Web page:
One of the world’s best-performing stock markets this month is also one of the most maligned: Japan. The Nikkei 225 is up about 8 per cent in local-currency terms, beaten only by a rebounding Argentina.
That will come as some satisfaction to Michael Burry, one of the investors made famous by Michael Lewis’s The Big Short. His Scion Asset Management has laid another bet based on a conviction that prices (in this case Japanese stocks, rather than US mortgages) are out of line with reality.
Scion’s Japan portfolio includes manufacturers of everything from roller coasters (Sansei Technologies) to semiconductor production equipment (Tazmo) and fire bricks for electric furnaces (Yotai). There are many other firms out there who would love this sortie by a celebrity fund manager to be hugely significant. But is it?
In turning to Japan, Dr Burry faces one of the great investment enigmas of the last three decades. The Japanese stock market is awash with companies with lots of cash and hard assets but with many of them trading well below book value.
The trick in Japan has never been identifying “value” stocks, but in picking where there might conceivably be a catalyst for that value to be recognised. For many years, this felt pretty fruitless, but the scene appears to have improved. Activism, in its various forms, is having a visibly powerful effect on the behaviour and share prices of Japanese companies that have been targeted, and has not yet triggered the type of grand pushback that many had feared.
Behind the scenes, activist funds have chosen a less high-profile approach, judging correctly that their chances are better with Japanese management if exposure in the media is used as a threat, rather than deployed as an opening gambit.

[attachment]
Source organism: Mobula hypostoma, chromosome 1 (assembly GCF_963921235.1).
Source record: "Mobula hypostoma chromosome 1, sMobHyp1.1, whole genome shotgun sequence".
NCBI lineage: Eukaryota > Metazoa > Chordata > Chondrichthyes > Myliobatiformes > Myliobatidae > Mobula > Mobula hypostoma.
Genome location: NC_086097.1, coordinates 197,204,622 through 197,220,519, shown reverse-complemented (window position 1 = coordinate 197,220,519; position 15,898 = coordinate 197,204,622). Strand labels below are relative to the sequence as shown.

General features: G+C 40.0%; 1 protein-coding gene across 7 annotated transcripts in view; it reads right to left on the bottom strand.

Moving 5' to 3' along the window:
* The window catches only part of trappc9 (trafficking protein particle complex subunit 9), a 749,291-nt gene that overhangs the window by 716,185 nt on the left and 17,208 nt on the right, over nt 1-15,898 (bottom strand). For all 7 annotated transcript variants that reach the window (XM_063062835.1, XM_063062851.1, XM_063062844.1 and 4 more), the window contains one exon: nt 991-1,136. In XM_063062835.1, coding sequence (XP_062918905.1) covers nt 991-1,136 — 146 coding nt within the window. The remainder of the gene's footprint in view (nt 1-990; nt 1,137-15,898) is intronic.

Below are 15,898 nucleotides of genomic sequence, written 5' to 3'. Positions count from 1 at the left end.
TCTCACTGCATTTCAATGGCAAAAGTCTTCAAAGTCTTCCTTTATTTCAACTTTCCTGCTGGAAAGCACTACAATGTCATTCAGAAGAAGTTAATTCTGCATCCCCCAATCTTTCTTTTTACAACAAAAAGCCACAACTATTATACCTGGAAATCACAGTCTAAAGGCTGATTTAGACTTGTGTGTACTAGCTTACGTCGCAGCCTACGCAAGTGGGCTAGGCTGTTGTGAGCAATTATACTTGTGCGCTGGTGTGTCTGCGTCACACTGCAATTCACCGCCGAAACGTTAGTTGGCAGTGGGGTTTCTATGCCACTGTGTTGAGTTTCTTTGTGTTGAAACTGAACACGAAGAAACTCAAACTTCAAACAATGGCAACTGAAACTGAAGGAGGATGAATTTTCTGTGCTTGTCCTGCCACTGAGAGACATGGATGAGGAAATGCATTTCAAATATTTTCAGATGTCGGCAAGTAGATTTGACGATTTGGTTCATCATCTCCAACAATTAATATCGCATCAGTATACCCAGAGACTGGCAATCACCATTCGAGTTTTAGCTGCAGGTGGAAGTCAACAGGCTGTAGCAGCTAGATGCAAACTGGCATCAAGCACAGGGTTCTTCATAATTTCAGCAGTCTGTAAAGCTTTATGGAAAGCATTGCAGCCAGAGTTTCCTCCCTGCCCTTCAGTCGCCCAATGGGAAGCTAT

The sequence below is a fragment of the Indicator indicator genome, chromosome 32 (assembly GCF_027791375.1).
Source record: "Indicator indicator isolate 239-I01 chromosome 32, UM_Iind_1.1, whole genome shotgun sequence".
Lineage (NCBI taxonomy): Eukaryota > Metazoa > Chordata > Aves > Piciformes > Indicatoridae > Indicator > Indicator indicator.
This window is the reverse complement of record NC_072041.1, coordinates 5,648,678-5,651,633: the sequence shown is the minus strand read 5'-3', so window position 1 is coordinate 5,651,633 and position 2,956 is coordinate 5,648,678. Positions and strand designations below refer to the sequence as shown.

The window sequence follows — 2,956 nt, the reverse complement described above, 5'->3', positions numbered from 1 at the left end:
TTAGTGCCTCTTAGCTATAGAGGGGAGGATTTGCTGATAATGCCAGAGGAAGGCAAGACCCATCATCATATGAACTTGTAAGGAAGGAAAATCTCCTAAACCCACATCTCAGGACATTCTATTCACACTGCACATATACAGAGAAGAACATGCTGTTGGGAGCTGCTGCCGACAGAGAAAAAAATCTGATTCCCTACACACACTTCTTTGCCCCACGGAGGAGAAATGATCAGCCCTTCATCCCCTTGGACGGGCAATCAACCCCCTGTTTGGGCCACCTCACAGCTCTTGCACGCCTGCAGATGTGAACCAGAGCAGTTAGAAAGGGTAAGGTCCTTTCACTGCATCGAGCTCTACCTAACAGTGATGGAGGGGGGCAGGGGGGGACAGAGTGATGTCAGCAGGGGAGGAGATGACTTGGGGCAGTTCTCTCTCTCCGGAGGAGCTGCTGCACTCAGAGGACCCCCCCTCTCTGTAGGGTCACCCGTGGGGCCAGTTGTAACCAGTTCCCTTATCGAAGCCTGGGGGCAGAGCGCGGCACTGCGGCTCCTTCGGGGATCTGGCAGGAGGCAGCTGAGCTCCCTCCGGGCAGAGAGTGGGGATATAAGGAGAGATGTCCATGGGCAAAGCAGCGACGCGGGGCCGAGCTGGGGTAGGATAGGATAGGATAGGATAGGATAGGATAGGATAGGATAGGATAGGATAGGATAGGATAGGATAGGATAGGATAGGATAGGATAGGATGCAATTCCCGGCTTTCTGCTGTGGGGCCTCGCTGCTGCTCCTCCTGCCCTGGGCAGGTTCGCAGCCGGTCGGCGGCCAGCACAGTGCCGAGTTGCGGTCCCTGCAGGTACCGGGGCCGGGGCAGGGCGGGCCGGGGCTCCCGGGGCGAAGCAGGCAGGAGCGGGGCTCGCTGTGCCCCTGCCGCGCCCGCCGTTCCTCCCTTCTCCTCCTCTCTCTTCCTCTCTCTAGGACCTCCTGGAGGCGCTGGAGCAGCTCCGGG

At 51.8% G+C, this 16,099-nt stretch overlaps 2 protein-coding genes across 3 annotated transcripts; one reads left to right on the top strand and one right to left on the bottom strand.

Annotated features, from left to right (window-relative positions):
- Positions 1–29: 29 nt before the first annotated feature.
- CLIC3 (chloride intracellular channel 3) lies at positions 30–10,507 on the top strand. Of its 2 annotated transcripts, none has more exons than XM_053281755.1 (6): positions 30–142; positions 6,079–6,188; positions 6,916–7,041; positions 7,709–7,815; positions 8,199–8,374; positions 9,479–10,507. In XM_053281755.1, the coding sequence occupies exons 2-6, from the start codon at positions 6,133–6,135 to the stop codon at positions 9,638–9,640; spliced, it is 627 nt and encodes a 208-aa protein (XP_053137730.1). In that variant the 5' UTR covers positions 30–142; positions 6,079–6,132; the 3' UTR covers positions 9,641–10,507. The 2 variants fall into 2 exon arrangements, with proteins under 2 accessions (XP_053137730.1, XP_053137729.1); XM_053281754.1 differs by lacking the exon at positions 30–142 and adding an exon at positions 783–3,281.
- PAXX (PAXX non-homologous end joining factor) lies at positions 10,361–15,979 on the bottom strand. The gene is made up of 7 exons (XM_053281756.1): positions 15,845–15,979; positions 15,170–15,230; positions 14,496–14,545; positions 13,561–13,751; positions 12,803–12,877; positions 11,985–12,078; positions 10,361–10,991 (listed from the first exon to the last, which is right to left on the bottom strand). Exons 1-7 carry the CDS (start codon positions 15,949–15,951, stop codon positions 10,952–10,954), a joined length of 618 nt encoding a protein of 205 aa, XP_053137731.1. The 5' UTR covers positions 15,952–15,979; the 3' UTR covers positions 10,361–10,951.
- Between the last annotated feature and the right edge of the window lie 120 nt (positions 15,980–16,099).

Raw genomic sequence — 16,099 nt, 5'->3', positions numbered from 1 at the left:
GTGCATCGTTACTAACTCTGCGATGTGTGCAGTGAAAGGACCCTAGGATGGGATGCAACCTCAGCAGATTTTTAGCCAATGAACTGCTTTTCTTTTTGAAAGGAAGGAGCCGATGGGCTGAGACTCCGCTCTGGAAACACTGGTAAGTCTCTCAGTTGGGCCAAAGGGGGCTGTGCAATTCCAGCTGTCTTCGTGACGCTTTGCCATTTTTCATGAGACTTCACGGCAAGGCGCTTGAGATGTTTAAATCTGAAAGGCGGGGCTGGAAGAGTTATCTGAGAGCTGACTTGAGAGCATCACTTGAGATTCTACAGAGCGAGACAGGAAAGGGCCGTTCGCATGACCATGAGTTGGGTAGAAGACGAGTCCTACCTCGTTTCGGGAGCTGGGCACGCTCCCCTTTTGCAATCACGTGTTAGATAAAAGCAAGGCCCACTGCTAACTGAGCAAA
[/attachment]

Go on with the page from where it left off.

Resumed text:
In that context, Mr Burry’s move not only makes sense, but justifies the evolving theory for some that, under current global market conditions, “value” as an investment strategy is due a revival.
Value stocks have outperformed in September, and a broader revival in value was on the minds of managers as they descended on CLSA’s recent investment forum in Hong Kong. Indeed, reports the brokerage’s chief Japan strategist, Nicholas Smith, it was the number-one thing he was asked about at the event.
But Mr Smith is not convinced. Many of Japan’s value stocks are, he argues, dangerously exposed to further easing by the central bank and an imminent tax hike.
Take banks, which account for about two-thirds of the market capitalisation of stocks trading below half their book value. Their performance has been bludgeoned by negative interest rates but many are suffering from lack of demand in the country’s depopulating regions.
There is no clear pattern, argues Mr Smith, as to when in the cycle “value” stocks outperform, but there is evidence that it does very badly in times of low growth, low inflation and low yield. Precisely the conditions we have today.